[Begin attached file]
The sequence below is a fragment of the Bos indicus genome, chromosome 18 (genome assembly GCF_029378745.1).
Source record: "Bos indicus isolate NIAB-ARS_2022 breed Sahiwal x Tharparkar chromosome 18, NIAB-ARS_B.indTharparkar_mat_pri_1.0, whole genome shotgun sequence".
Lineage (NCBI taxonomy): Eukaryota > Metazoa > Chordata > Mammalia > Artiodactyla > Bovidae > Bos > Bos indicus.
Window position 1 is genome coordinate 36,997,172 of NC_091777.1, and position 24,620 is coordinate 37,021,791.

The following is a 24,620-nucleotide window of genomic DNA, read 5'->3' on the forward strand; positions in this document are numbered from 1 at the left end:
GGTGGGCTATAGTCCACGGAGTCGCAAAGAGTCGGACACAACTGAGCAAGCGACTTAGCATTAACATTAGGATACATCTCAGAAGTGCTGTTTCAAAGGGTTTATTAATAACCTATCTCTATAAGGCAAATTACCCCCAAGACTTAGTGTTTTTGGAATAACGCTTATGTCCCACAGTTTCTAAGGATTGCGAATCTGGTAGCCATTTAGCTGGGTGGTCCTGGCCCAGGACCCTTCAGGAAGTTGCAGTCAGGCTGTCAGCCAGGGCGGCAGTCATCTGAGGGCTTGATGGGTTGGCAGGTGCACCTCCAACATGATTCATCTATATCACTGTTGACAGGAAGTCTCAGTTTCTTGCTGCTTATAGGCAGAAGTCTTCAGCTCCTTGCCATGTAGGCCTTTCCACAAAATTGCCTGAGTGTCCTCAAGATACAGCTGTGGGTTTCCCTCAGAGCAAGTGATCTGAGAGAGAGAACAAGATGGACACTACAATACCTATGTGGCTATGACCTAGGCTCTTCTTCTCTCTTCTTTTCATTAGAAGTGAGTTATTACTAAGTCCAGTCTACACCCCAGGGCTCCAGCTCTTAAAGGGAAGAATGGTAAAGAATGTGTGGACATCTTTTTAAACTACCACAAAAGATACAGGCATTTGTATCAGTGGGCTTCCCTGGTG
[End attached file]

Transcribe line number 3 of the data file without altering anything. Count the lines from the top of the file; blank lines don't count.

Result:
Lineage (NCBI taxonomy): Eukaryota > Metazoa > Chordata > Mammalia > Artiodactyla > Bovidae > Bos > Bos indicus.